We first caught up with Lisa of Lisa Kramer Vintage back in August. Since then she has done some traveling! Most significantly, a lengthy trip to London in search of jewelry. She came back refreshed and ready to sell her finds at a few shows coming up–like the Modernism Show in Palm Springs next month and has been listing many pieces in her Ruby Lane shop. We are excited that she is sharing a few tips from her buying trip, sharing some pieces with us (even a few that haven’t even made her shop yet), and even sharing a fun museum stop she made while across the pond! If you love reading articles like this, Lisa and myself encourage you to subscribe to her blog here.
So where did she go on her great English journey?! While in London, Lisa checked out Portobello Road market, The Jubilee Market Hall (on a Monday), Camden Passage, and the best kept-secret out there, a market just outside of London called Kempton Park. Lisa has put together a blog post highlighting all the best markets in London which one can visit in a week’s time; check out the blog post here. She has also outlines the Kempton Park show and gives some insider info. While over in Europe, Lisa took a side trip to Nice to try her luck out that way. She says, “I haven’t written about antiquing in Nice or Cannes because, even though I spent several hours walking around the “Antiques District” in Nice and went to the brocante in Cannes, I didn’t really find any great sources of jewelry. If there is a good antique market for jewelry in this part of the world, I haven’t yet found it.” Good to know from the expert herself!
Several of the pieces that she brought back will be sold at her upcoming shows or in her Ruby Lane shop. The items above, from top to bottom include:
- 1950’s moonstone and sapphire bracelet set in yellow and white gold (moonstones in yellow, sapphires in white)
- The chain and moonstone were from England, the chain from Portobello and the bracelet from the big antique fair in Newark, the gold bracelet from a local estate auction. Not only is the Newark fair the largest in England, the show promoters run shows all over England! The chain is sold, the bracelets still available.
This first grouping is very much in that sculptural vein. The large brooch is by the Brazilian modernist landscape architect Roberto Burle Marx. I love the way the swirls of the design are reminiscent of his landscape designs. The ring at the top left is by Bjorn Weckstrom of Lapponia, and I love the way the stone looks like it’s been carved out of the gold. The stone is of no value but is being used for affect. The ring on the left is French, but by an unknown maker as is the one on the right which has a bold gold setting set with glazed ceramic.
- The malachite pendant is a bit of a puzzle as to age; the dealer which it was purchased from thought it to be early 20th century and it does have some machine-age design qualities. On the other hand, the overall silhouette is very 60’s/70’s.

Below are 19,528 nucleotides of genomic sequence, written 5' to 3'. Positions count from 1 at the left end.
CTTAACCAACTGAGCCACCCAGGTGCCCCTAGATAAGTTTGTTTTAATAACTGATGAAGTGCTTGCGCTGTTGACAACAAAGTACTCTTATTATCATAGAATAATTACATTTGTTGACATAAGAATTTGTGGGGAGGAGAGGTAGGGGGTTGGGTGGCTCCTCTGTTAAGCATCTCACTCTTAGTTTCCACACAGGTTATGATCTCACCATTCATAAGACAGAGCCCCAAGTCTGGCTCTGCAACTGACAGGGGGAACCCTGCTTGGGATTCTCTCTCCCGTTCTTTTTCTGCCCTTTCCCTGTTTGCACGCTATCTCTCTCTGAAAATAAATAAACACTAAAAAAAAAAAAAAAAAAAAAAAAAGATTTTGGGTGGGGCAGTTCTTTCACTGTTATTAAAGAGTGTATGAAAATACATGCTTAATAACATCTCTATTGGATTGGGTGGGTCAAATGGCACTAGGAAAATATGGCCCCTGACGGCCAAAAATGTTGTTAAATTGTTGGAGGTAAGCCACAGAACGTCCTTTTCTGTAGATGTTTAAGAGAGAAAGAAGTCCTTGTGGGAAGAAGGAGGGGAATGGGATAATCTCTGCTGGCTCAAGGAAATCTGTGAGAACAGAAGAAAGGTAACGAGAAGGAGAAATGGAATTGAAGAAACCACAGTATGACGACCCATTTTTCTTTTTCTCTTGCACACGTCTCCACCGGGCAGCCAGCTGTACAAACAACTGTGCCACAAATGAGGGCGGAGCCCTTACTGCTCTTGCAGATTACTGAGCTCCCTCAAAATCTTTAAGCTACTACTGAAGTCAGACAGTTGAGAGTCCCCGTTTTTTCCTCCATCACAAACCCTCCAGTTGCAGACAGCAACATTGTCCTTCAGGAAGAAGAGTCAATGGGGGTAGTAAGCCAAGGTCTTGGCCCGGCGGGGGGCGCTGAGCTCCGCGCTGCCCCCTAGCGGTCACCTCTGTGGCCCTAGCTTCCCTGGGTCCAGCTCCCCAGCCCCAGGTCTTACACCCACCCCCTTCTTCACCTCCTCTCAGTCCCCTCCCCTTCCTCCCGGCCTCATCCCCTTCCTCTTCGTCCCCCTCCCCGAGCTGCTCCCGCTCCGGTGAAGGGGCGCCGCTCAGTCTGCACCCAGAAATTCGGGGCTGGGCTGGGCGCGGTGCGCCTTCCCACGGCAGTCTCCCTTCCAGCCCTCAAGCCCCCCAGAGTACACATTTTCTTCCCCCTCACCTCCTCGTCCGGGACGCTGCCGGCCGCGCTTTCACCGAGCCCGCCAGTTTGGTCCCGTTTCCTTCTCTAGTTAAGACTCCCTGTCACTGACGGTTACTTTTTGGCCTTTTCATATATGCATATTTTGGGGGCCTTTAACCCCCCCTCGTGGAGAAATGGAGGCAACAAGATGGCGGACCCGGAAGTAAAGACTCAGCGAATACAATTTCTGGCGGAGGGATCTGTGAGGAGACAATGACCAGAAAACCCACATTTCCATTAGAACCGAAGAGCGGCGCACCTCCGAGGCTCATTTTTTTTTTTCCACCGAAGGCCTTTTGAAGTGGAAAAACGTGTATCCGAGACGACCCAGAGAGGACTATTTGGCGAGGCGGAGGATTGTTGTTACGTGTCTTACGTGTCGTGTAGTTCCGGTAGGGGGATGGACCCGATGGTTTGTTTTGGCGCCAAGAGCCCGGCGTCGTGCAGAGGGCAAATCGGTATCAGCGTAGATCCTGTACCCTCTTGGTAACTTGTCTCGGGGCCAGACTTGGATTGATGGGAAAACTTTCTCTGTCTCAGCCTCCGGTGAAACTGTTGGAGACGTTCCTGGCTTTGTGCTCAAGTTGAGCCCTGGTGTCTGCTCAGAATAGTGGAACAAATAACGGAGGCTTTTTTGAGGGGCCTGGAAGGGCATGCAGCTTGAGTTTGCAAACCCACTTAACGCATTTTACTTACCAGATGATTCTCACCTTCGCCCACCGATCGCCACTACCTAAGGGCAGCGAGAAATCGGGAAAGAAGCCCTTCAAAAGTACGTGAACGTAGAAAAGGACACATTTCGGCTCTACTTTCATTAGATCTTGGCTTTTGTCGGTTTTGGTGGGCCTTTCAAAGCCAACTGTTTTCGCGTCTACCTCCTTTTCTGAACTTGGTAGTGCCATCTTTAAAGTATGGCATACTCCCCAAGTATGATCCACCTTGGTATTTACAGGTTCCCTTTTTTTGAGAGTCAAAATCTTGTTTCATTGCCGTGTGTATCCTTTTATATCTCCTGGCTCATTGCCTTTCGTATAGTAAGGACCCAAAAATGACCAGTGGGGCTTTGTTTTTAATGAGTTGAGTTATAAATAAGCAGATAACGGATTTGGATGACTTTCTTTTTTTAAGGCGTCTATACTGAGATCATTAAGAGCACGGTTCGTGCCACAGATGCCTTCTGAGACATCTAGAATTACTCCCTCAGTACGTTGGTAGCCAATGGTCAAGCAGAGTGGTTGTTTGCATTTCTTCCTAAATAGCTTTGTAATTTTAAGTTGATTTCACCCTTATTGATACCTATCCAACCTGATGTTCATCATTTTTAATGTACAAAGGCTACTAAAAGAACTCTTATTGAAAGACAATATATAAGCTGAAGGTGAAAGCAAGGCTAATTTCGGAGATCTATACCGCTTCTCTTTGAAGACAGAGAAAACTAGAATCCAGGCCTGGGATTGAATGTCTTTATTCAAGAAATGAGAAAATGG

- This next photo is of a pair of pieces by studio jewelers, one well-known and the other pretty much unknown. The brooch is by Ed Weiner, a classic piece of his. The ring is one of Lisa’s favorite recent finds and by a little-known Bay Area studio jeweler named Margot Elberg. She was also a ceramicist and sculptor and it shows in this ring.
- These rings fall under the category great wearable jewelry with sculptural qualities. The top is actually a set of three pearl rings which can be worn singly or together. The moonstone ring has a setting that is simple yet beautiful, and the bypass ring has a wonderful sculptural quality.
Museums are another area I like to touch upon when traveling and exploring–I highlight notable museums if jewelry is found within the museum’s walls. The Wallace Collection, however, doesn’t involve jewelry but another topic I feel passion for–portrait miniatures and Rococo style paintings. Lisa visited The Wallace Collection while on her trip and I was instantly pining for a trip overseas. “The Wallace Collection is a national museum which displays the wonderful works of art collected in the eighteenth and nineteenth centuries by the first four Marquesses of Hertford and Sir Richard Wallace, the son of the 4th Marquess. It was bequeathed to the British nation by Sir Richard’s widow, Lady Wallace, in 1897.” (Taken from WallaceCollection.org) This place is what dreams are made of!
Visit The Wallace Collection: Hertford House, Manchester Square, London W1U 3BN, United Kingdom
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This post was brought to you in collaboration with Lisa Kramer Vintage.